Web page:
Director of Theater Kirsten McKinney taps into a deep background in acting, teaching and choreography — as well as students’ sense of play.
BY KRISTIN DUISBERG
New Director of Theater Kirsten McKinney performed as Cassie, the lead character in “A Chorus Line,” more than 100 times, earned two Tommy Tune awards for her work as a director and choreographer, and taught dance, theater and musical theater at the secondary school and college level for three decades before bringing her talents to St. Paul’s School this summer. But she almost didn’t go into theater at all.
“I first went to college to study marine biology — I love dolphins!” she says with a laugh. After high school, she had enrolled in a university in her hometown of Pittsburgh that had a strong marine biology program but not the level of arts offerings she had hoped would allow her to continue to pursue a passion for dance she’d followed since childhood. “Fortunately, my parents saw how miserable I was and suggested I take a year off to rethink my trajectory,” she adds. “And then I got into the Boston Conservatory, and it changed my life completely.”
McKinney transferred to the conservatory with the intent to focus on choreography, and as a senior became the first student to choreograph a main stage show. Her considerable experience as a performer — her very first audition was for the show “Gigi,” and she was cast in the title role — came about out of a desire to understand what actors experience in order to provide them with better choreography. After graduation, faced with a choice between performing as “Chicago” bad girl lead Velma Kelly and work as an assistant choreographer for a “really good” summer stock theater and teaching acting, dance and choreography for the summer theater program at the Walnut Hill School for the Arts in Massachusetts, McKinney took the latter route — and ended up spending 23 years at Walnut Hill.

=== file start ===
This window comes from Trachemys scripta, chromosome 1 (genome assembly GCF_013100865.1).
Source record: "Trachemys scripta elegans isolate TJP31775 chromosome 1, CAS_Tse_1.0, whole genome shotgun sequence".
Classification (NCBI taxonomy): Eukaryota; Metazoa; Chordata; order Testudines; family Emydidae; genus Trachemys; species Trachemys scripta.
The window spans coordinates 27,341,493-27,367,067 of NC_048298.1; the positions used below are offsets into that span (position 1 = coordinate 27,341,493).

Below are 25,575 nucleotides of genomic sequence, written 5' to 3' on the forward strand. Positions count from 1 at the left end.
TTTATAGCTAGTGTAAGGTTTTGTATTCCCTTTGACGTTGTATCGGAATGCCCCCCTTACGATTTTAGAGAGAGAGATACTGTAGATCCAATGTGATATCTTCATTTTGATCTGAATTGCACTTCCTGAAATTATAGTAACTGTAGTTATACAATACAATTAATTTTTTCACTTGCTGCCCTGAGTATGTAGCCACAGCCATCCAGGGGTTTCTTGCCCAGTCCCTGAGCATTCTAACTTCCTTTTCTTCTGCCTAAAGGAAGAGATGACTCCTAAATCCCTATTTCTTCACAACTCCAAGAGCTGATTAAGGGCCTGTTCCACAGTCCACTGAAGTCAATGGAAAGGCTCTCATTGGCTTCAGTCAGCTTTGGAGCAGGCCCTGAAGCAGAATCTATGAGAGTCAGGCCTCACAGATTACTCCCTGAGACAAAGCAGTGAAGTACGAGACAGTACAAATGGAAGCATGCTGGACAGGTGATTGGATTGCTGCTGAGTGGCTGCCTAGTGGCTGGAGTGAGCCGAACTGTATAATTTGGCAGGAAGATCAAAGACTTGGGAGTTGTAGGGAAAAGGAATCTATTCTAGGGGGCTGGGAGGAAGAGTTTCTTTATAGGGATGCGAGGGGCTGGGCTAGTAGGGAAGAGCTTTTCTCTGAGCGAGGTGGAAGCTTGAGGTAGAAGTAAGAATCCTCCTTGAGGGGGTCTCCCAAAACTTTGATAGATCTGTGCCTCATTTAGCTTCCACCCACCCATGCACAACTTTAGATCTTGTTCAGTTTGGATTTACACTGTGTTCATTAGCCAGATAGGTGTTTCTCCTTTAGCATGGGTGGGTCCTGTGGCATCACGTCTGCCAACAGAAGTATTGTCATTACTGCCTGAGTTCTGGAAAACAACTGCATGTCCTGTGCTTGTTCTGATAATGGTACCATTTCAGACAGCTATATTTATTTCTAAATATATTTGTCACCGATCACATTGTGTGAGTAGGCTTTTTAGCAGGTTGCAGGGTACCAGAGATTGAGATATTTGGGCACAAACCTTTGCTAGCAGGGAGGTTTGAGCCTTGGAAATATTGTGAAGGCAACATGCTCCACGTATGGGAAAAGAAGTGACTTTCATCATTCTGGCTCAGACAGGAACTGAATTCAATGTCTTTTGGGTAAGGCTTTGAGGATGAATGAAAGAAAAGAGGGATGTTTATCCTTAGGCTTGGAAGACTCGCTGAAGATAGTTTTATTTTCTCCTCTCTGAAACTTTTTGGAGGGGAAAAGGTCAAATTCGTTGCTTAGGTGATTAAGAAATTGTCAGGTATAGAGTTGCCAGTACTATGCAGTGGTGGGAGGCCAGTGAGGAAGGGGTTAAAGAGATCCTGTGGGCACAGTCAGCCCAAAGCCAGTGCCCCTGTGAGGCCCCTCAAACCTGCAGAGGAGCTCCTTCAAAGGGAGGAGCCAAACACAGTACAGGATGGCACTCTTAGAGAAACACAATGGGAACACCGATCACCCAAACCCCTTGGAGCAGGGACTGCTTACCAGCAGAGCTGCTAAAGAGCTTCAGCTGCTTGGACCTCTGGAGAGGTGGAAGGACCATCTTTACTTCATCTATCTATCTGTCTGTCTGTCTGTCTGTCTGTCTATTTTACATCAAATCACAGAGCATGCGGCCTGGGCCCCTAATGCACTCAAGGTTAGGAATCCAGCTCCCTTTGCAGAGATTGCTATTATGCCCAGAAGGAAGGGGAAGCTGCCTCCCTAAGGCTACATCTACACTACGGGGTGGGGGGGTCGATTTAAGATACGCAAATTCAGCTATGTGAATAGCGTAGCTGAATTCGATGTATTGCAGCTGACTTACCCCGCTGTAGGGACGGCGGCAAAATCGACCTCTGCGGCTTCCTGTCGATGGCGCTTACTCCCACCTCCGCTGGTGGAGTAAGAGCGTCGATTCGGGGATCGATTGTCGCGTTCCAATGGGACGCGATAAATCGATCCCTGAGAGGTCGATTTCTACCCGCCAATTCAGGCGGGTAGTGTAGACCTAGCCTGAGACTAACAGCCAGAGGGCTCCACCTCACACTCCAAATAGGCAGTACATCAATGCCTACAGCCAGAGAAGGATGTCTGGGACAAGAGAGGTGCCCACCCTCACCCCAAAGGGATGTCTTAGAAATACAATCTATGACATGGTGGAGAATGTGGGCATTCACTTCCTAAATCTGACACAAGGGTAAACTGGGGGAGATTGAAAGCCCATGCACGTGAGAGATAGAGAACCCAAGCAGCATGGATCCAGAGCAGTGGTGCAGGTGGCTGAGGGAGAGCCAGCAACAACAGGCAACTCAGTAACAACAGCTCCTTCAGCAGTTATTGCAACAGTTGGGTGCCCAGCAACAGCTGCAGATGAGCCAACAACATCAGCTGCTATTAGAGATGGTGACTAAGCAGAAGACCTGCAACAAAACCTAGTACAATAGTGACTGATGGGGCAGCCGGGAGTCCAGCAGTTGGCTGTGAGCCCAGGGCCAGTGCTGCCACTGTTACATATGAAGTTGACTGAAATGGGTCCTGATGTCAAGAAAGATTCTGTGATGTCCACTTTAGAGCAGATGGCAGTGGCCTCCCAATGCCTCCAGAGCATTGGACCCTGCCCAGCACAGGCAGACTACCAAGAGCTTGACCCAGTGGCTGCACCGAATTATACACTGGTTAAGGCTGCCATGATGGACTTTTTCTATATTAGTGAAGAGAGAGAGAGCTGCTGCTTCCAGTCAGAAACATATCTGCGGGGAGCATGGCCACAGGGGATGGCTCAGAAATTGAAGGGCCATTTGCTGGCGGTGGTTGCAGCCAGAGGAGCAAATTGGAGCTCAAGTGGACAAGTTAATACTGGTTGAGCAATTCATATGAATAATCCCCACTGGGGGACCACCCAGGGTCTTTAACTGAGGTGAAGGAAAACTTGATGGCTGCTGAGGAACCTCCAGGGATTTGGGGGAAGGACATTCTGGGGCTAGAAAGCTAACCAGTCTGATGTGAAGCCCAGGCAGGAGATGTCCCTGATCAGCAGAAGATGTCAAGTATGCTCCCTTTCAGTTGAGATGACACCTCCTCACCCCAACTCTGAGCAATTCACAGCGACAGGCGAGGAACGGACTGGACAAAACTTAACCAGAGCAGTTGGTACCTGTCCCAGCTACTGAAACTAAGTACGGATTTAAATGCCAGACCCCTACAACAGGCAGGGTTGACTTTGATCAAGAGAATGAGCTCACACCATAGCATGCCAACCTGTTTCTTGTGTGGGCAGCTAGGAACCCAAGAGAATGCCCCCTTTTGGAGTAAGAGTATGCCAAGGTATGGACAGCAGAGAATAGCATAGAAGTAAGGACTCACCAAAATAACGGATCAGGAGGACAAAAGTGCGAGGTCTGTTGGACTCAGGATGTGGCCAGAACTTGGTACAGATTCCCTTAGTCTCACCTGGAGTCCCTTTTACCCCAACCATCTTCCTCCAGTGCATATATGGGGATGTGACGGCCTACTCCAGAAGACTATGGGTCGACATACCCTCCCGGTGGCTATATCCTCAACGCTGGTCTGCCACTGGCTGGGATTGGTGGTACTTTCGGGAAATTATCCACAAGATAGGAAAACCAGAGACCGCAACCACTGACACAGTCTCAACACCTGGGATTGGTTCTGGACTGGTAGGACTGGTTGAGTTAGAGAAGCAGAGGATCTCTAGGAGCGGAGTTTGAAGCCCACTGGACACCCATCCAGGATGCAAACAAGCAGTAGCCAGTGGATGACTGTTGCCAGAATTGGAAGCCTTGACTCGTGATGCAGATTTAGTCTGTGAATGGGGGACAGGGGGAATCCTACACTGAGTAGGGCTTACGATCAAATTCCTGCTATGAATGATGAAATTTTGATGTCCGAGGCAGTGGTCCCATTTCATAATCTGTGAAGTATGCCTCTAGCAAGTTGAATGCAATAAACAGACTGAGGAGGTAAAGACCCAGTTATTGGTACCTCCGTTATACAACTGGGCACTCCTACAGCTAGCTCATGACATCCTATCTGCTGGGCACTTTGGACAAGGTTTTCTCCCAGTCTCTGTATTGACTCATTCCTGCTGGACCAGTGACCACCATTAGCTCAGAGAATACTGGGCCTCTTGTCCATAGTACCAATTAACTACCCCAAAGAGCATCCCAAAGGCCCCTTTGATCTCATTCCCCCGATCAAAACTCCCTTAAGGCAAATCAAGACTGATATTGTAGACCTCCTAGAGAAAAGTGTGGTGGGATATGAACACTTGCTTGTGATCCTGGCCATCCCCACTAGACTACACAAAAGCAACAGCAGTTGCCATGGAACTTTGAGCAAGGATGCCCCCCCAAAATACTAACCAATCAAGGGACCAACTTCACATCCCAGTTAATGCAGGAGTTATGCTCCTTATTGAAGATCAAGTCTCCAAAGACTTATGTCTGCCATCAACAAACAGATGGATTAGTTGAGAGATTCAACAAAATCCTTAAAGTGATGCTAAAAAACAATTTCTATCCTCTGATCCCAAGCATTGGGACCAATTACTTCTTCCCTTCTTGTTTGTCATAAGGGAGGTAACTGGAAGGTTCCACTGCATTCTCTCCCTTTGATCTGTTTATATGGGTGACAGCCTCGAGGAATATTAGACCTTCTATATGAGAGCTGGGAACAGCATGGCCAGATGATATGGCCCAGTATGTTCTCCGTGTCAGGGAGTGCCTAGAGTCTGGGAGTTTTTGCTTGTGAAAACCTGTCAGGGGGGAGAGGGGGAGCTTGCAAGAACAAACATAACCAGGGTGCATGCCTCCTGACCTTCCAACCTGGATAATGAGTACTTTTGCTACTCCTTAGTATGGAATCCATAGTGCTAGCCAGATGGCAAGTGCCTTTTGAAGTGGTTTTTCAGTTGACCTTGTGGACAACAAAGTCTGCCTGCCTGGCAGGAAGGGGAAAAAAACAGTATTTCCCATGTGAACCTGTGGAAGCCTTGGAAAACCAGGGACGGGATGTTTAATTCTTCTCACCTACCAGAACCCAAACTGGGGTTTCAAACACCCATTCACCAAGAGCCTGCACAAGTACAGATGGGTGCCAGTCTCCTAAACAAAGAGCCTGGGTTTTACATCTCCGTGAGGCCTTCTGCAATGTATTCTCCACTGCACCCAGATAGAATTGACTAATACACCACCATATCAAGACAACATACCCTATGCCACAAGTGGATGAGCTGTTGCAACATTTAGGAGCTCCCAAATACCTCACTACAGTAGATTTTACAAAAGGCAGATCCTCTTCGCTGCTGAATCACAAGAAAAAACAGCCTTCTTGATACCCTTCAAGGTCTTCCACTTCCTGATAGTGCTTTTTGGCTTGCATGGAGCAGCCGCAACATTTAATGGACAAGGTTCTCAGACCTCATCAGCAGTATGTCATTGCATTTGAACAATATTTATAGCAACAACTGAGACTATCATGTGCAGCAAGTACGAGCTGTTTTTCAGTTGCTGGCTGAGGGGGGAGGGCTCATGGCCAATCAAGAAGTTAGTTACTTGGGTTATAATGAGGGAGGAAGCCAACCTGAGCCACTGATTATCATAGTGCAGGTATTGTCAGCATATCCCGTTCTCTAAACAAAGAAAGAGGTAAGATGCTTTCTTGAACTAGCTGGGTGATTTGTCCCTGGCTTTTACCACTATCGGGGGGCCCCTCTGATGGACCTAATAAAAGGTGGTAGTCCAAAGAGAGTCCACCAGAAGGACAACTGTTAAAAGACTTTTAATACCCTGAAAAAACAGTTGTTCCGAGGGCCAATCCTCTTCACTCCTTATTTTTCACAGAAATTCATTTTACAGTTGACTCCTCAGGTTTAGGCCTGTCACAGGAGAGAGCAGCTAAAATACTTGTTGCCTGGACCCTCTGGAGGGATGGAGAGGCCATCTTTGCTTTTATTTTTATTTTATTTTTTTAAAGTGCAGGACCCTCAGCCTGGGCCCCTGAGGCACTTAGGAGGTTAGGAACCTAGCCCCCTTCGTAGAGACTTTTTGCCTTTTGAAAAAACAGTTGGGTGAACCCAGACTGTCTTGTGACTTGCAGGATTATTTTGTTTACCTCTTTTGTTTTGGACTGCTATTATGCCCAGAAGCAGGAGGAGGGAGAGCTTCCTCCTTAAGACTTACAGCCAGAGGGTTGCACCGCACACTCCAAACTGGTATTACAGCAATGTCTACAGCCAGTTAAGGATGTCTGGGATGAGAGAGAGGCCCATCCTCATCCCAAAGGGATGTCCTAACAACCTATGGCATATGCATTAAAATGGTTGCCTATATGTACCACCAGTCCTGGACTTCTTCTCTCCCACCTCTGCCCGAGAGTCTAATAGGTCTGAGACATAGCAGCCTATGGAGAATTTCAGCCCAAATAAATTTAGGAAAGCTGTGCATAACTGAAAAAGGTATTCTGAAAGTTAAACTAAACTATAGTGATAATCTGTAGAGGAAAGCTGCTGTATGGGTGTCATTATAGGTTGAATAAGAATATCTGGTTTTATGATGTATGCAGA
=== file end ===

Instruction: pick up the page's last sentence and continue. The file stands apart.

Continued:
“It was a hard choice, definitely,” she says. “But my junior year in high school, someone had asked me what my dream job was, and I’d said, ‘I want to teach at a performing arts high school and I want to choreograph.’ And so as difficult as it was to turn down that one opportunity, it was a chance to follow my dream, and I was incredibly lucky that that path was open to me so quickly.”
Following her tenure at Walnut Hill and stops at schools in Texas and Virginia where she taught theater, dance, acting and choreography, that path brought her to SPS in July. Halfway into the Fall Term, she’s already implemented a number of new initiatives in the Theater Department, including a tiered casting system aimed at making the theater program more broadly accessible to the student body.
Tiered casting will allow students who have other afternoon commitments to still take part in theater, either in smaller roles that only require a few evening rehearsals per week, or through additional technical opportunities”